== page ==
A black face mask on the ground and a small purple drink bottle.

Struggle around to the door and enter within with a good plan for the day. Decide against most of it.

Have another brief go at Ulysses.

Shelving, dusting, clean windows. Someone says, “she’s closed”, and I quickly snap the sign to open, but they are gone. More shelving, orders, book searches, message people for pickups, tidy displays, turn on the Christmas lights.

Have another go at Ulysses. Serve customers. More shelving, more orders.

A man tells me about World War 2.

I find a copy of The Incredible Journey for someone.

A young man wants a classic to read and I show him 20 possibilities, but he leaves without getting any of them. I take Grapes of Wrath, which I’d showed him, and begin reading it myself.

Someone asks me how to get to Woodchester.

Not a very lucrative day, but each day a gem.

No day is ever the same.

The 12 best questions I’ve been asked this year

  1. Is this the bakery? (No)
  2. Do young people still read do you reckon? (Yes)
  3. What sort of discount will you give me on these? (The same discount as Woolworths give you when you barter at their checkout.)
  4. Is this mask wearing territory? (Yes)
  5. Do you need Readers Digest books? (No)
  6. Have you read all the books in here? (Trying to)
  7. You still here? (I know I’m somewhere)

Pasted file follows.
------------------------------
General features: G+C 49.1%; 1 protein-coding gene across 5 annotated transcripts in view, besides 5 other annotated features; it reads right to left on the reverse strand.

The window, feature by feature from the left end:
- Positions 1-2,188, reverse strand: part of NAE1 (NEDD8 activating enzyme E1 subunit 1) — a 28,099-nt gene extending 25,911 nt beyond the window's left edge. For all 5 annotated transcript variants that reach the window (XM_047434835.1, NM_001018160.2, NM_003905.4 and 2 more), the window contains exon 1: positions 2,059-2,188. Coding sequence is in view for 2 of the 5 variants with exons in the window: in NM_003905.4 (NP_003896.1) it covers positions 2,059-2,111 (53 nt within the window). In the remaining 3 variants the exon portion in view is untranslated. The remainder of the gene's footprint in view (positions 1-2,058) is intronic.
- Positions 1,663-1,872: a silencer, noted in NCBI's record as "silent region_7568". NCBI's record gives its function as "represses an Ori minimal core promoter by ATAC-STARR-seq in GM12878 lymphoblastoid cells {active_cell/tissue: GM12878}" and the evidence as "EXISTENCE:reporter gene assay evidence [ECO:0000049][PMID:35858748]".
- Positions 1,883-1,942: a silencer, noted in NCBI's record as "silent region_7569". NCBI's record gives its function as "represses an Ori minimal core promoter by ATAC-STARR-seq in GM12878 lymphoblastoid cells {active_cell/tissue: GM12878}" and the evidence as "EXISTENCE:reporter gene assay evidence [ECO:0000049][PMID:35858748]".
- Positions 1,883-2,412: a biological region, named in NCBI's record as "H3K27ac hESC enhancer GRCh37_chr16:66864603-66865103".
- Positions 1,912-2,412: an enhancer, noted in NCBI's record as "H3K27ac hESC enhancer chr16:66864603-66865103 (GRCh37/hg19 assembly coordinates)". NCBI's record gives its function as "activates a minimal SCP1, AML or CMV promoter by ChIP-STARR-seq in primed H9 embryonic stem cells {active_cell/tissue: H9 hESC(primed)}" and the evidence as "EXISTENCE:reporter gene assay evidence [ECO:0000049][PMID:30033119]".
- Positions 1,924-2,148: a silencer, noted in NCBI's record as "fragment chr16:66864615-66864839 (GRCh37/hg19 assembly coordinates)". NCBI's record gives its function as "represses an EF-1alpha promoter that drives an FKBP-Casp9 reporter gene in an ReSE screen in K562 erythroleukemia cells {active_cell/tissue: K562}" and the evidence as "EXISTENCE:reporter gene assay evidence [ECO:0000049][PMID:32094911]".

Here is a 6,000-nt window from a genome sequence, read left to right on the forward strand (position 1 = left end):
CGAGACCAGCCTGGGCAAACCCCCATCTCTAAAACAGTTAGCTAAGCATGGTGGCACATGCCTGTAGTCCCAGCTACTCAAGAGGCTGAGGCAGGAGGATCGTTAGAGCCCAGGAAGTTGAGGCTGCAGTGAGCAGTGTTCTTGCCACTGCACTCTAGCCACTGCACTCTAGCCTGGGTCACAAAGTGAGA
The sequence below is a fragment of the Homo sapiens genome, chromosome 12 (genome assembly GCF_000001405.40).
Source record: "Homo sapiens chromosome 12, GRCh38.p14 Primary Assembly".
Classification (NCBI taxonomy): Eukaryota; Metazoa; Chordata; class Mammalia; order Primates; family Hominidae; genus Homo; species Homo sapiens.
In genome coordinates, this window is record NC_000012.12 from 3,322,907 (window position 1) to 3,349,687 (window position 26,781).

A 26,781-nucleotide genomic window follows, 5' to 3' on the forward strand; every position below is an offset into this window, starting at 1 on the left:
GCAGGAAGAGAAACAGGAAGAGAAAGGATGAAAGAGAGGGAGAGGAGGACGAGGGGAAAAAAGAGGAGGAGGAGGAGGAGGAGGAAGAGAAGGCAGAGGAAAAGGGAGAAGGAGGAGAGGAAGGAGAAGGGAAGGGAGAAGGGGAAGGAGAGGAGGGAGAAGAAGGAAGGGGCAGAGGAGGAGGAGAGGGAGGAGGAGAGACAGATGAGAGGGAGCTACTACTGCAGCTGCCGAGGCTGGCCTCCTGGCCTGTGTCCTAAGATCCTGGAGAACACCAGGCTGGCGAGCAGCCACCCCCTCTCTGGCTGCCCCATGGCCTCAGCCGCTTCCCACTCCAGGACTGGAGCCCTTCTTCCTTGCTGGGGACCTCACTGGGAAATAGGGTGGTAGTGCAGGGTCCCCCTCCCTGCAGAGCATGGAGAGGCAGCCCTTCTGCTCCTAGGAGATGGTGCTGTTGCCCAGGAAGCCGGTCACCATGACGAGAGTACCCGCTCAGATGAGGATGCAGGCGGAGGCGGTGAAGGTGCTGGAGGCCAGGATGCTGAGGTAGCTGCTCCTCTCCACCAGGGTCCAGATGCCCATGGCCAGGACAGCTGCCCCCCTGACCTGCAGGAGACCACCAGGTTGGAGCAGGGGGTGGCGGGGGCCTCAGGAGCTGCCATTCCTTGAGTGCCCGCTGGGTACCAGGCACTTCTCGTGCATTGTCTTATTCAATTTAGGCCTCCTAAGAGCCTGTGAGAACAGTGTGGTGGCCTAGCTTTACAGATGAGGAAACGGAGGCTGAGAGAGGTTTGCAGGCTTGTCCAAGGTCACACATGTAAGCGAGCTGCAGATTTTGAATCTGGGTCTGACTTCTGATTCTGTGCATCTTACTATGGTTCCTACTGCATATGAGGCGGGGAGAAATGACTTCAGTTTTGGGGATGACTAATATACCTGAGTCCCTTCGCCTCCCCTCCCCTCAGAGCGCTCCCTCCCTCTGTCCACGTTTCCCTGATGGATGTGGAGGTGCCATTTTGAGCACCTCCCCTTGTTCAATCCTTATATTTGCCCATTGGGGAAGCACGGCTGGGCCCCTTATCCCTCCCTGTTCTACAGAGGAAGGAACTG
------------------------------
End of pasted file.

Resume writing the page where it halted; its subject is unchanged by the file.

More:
8. Thought this place was called Jeff’s Books – that’s what Google says. (I am Jeff’s books. We’re magical.)
  9. Are there any pubs in Strath? (Yes)
  10. Can you have too many books? (As if!)
  11. Do you know Gavin? (Maybe)
  12.  How are you. Glad you’re surviving. (I am surviving, thanks to customers, visitors, and readers who keep on coming in and supporting tiny shops that have no hope on the real business scene, but who sell something that’s so intrinsic to survival that no day passes without a vintage sci fi or Virginia Woolf or something about painting model soldiers  leaves the store, saluting. I don’t know what reading really is, but like breathing it appears to be necessary, and with not much value in hurrying it along or wasting it for the wrong reasons. Anyway, thank you to everyone who keeps us going: good on you! )

Merry Christmas everyone: you know who you are xxxxx

It’s beginning to feel Christmassy

It always begins when people come in looking for Christmas presents.

‘I need something for an 8 year old girl who has read everything.’

‘I need something for my brother. But he probably won’t get here anyway.’

‘What do you have for the train lover?’

Customers talk out loud to each other and phone home to consult family about gifts.

‘Does she have this?’

‘Just go and check if he’s got this on his shelf.’

‘Would he have that?’

‘Can you ask Taylor if she’s got any of the Divergent books.’

‘Does he like these? These’ll take him ages to get through.’

‘Can you get me this for Christmas?’

Readers throw in a few titles for themselves or buy books for others and then keep them, and why not!

‘Who is that for?’

‘Jack. Maybe. And this is for me.’

People know we like reading but often won’t buy us a book.

‘Don’t get that for Hilda, she’s got thousands already.’

‘I’m not getting you that. Tony, you’ve got too much shit at home already.’

Books make the best gifts. To choose a book for someone, you have to think closely about them and everything they are. Just this alone makes it special.